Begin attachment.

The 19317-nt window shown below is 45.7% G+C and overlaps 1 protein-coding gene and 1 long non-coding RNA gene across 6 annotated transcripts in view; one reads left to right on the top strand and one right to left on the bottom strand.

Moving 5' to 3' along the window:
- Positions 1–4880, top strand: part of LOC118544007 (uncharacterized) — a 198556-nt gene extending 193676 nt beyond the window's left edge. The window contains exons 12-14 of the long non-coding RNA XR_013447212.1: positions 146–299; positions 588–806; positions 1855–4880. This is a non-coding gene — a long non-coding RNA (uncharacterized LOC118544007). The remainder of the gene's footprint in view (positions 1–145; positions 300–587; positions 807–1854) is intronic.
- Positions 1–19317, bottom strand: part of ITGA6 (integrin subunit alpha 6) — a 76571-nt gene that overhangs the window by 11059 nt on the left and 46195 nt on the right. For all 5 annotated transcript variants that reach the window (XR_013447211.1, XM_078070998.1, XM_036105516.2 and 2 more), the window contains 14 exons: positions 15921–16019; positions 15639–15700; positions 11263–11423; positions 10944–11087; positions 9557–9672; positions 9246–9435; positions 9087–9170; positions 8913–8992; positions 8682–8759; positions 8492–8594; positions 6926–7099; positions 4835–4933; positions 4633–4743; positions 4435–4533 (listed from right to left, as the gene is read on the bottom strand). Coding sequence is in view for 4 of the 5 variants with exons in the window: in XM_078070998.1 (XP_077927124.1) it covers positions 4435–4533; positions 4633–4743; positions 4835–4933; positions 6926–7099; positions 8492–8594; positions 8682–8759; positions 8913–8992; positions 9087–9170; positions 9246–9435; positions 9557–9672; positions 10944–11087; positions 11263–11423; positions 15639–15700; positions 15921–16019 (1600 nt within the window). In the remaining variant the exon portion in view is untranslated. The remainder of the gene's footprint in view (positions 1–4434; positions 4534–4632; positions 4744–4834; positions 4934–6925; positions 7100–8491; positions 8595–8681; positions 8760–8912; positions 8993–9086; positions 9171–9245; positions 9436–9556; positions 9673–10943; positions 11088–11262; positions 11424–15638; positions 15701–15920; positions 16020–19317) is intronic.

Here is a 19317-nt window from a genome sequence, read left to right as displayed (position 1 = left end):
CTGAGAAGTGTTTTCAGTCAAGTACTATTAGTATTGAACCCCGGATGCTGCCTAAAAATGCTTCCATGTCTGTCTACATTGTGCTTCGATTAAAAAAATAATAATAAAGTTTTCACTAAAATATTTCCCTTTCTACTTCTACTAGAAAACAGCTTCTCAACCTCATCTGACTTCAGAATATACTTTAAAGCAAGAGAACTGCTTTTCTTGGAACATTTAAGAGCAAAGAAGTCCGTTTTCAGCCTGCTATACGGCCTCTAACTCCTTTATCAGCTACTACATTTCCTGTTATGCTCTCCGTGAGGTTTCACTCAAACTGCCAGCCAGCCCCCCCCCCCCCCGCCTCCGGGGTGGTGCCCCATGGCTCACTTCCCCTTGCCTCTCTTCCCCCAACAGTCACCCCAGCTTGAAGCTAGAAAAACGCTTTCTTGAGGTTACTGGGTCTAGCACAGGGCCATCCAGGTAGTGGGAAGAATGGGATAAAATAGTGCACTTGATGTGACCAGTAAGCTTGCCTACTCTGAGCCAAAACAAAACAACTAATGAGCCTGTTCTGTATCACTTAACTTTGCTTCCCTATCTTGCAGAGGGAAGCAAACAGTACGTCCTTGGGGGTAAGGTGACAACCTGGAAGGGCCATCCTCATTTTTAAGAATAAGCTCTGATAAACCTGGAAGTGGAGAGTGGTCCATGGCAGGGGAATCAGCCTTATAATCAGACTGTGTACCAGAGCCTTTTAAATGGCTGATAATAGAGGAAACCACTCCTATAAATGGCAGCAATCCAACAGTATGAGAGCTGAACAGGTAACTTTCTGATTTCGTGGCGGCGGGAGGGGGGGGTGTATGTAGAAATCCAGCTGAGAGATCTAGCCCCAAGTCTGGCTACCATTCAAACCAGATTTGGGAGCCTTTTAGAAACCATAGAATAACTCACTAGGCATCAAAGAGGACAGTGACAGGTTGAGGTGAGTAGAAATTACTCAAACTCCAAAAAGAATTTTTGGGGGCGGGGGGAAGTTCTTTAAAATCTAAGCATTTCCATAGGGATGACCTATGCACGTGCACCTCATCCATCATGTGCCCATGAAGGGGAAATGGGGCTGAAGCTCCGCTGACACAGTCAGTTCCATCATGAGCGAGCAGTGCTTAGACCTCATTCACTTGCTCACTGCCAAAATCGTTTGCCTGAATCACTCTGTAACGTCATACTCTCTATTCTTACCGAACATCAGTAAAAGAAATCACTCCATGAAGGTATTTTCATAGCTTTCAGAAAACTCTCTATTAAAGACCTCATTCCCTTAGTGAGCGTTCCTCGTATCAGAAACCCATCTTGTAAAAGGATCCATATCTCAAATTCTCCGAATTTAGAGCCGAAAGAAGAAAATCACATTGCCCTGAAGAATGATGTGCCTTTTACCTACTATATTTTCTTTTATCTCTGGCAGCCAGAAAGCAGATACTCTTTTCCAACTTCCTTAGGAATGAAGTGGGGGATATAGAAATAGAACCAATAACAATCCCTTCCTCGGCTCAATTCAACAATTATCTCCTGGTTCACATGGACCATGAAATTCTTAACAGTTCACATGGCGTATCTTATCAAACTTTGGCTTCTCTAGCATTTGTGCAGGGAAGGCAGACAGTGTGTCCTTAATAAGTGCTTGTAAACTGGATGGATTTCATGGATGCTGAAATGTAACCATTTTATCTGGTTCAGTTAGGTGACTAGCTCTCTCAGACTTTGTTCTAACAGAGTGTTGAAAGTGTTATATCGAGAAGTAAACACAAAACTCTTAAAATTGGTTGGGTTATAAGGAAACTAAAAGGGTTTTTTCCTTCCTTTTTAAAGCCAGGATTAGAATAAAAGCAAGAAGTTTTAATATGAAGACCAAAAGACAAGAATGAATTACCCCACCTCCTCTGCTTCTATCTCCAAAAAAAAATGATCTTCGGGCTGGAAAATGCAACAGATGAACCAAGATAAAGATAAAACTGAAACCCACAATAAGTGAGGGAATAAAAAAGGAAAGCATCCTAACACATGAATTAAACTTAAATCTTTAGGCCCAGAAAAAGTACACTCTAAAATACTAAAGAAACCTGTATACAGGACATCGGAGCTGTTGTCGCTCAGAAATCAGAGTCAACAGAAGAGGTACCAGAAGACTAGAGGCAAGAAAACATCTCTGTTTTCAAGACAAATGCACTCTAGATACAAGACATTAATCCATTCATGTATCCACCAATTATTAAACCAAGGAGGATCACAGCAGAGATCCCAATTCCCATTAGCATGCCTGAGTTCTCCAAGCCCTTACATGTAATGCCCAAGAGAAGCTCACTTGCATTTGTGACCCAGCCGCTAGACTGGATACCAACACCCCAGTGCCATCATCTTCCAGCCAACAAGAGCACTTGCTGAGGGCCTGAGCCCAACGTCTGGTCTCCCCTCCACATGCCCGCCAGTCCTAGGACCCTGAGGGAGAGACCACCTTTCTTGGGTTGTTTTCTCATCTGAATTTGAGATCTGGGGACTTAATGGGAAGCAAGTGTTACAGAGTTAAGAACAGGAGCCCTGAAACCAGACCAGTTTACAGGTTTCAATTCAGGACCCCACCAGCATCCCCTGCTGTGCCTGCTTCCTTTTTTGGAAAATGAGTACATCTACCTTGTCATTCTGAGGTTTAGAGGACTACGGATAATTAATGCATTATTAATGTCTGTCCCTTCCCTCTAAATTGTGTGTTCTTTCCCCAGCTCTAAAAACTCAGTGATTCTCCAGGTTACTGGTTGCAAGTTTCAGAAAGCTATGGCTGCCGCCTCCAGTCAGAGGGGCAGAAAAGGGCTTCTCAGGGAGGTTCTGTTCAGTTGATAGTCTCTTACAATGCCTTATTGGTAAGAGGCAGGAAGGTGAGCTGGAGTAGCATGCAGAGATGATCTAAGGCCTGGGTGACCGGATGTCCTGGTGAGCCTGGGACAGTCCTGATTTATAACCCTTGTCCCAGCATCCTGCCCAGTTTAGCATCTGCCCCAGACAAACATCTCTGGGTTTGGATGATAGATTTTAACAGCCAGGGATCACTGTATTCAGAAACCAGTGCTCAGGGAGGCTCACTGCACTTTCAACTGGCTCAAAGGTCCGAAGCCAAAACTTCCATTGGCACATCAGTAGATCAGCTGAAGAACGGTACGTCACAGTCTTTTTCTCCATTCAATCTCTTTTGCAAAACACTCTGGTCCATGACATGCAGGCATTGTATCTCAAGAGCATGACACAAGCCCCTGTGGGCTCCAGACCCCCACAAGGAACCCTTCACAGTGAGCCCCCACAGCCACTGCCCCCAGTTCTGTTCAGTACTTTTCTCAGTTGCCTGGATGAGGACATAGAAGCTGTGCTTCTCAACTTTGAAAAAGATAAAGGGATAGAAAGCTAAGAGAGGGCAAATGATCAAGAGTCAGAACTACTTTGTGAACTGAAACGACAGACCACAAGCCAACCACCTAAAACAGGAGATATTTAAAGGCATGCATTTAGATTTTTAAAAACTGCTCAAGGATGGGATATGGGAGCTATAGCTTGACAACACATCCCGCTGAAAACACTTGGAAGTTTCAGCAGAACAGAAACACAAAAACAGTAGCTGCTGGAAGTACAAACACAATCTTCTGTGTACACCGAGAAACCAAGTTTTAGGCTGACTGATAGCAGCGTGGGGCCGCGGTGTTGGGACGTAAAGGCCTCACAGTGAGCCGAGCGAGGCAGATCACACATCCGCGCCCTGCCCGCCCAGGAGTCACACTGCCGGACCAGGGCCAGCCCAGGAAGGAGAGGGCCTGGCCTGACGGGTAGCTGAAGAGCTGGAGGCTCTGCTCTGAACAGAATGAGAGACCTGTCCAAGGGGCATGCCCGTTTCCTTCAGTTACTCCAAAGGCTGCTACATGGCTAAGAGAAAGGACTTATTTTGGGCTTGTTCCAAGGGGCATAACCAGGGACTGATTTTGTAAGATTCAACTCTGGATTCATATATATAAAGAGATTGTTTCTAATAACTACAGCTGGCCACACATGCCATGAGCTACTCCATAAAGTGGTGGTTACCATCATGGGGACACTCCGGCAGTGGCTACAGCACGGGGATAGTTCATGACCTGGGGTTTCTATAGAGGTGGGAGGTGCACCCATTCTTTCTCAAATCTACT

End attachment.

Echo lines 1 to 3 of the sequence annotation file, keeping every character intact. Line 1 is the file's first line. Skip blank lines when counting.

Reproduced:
The 19317-nt window shown below is 45.7% G+C and overlaps 1 protein-coding gene and 1 long non-coding RNA gene across 6 annotated transcripts in view; one reads left to right on the top strand and one right to left on the bottom strand.

Moving 5' to 3' along the window:
- Positions 1–4880, top strand: part of LOC118544007 (uncharacterized) — a 198556-nt gene extending 193676 nt beyond the window's left edge. The window contains exons 12-14 of the long non-coding RNA XR_013447212.1: positions 146–299; positions 588–806; positions 1855–4880. This is a non-coding gene — a long non-coding RNA (uncharacterized LOC118544007). The remainder of the gene's footprint in view (positions 1–145; positions 300–587; positions 807–1854) is intronic.